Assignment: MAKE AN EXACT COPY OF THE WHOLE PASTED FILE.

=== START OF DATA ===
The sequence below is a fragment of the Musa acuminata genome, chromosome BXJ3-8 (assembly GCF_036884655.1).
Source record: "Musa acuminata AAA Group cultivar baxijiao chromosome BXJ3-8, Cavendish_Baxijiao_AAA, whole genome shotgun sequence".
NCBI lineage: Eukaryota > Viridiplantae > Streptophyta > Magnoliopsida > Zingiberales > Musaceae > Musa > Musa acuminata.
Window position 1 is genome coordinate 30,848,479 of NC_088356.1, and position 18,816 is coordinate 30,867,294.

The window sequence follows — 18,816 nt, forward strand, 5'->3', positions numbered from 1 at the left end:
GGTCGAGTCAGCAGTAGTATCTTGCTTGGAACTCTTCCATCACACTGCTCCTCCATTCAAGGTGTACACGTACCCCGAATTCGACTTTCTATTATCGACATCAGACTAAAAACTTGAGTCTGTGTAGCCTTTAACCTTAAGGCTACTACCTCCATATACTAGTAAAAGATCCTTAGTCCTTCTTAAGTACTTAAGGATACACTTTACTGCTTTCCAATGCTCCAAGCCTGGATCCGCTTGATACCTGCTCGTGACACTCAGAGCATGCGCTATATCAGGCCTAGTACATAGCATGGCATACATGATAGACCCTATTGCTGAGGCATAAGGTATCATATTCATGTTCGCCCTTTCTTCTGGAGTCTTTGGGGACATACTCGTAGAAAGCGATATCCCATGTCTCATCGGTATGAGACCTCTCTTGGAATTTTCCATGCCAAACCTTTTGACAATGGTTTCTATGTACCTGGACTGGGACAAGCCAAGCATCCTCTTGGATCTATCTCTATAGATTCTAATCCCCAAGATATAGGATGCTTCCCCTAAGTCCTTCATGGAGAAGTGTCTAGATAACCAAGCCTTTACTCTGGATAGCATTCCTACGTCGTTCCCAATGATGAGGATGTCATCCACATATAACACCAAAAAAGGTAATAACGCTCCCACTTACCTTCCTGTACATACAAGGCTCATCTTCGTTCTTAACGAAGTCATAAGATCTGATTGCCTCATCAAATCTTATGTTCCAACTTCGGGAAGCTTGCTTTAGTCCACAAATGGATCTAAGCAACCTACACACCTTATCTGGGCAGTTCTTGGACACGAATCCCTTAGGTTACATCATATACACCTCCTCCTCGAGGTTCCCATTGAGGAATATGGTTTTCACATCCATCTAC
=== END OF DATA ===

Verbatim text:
The sequence below is a fragment of the Musa acuminata genome, chromosome BXJ3-8 (assembly GCF_036884655.1).
Source record: "Musa acuminata AAA Group cultivar baxijiao chromosome BXJ3-8, Cavendish_Baxijiao_AAA, whole genome shotgun sequence".
NCBI lineage: Eukaryota > Viridiplantae > Streptophyta > Magnoliopsida > Zingiberales > Musaceae > Musa > Musa acuminata.
Window position 1 is genome coordinate 30,848,479 of NC_088356.1, and position 18,816 is coordinate 30,867,294.

The window sequence follows — 18,816 nt, forward strand, 5'->3', positions numbered from 1 at the left end:
GGTCGAGTCAGCAGTAGTATCTTGCTTGGAACTCTTCCATCACACTGCTCCTCCATTCAAGGTGTACACGTACCCCGAATTCGACTTTCTATTATCGACATCAGACTAAAAACTTGAGTCTGTGTAGCCTTTAACCTTAAGGCTACTACCTCCATATACTAGTAAAAGATCCTTAGTCCTTCTTAAGTACTTAAGGATACACTTTACTGCTTTCCAATGCTCCAAGCCTGGATCCGCTTGATACCTGCTCGTGACACTCAGAGCATGCGCTATATCAGGCCTAGTACATAGCATGGCATACATGATAGACCCTATTGCTGAGGCATAAGGTATCATATTCATGTTCGCCCTTTCTTCTGGAGTCTTTGGGGACATACTCGTAGAAAGCGATATCCCATGTCTCATCGGTATGAGACCTCTCTTGGAATTTTCCATGCCAAACCTTTTGACAATGGTTTCTATGTACCTGGACTGGGACAAGCCAAGCATCCTCTTGGATCTATCTCTATAGATTCTAATCCCCAAGATATAGGATGCTTCCCCTAAGTCCTTCATGGAGAAGTGTCTAGATAACCAAGCCTTTACTCTGGATAGCATTCCTACGTCGTTCCCAATGATGAGGATGTCATCCACATATAACACCAAAAAAGGTAATAACGCTCCCACTTACCTTCCTGTACATACAAGGCTCATCTTCGTTCTTAACGAAGTCATAAGATCTGATTGCCTCATCAAATCTTATGTTCCAACTTCGGGAAGCTTGCTTTAGTCCACAAATGGATCTAAGCAACCTACACACCTTATCTGGGCAGTTCTTGGACACGAATCCCTTAGGTTACATCATATACACCTCCTCCTCGAGGTTCCCATTGAGGAATATGGTTTTCACATCCATCTAC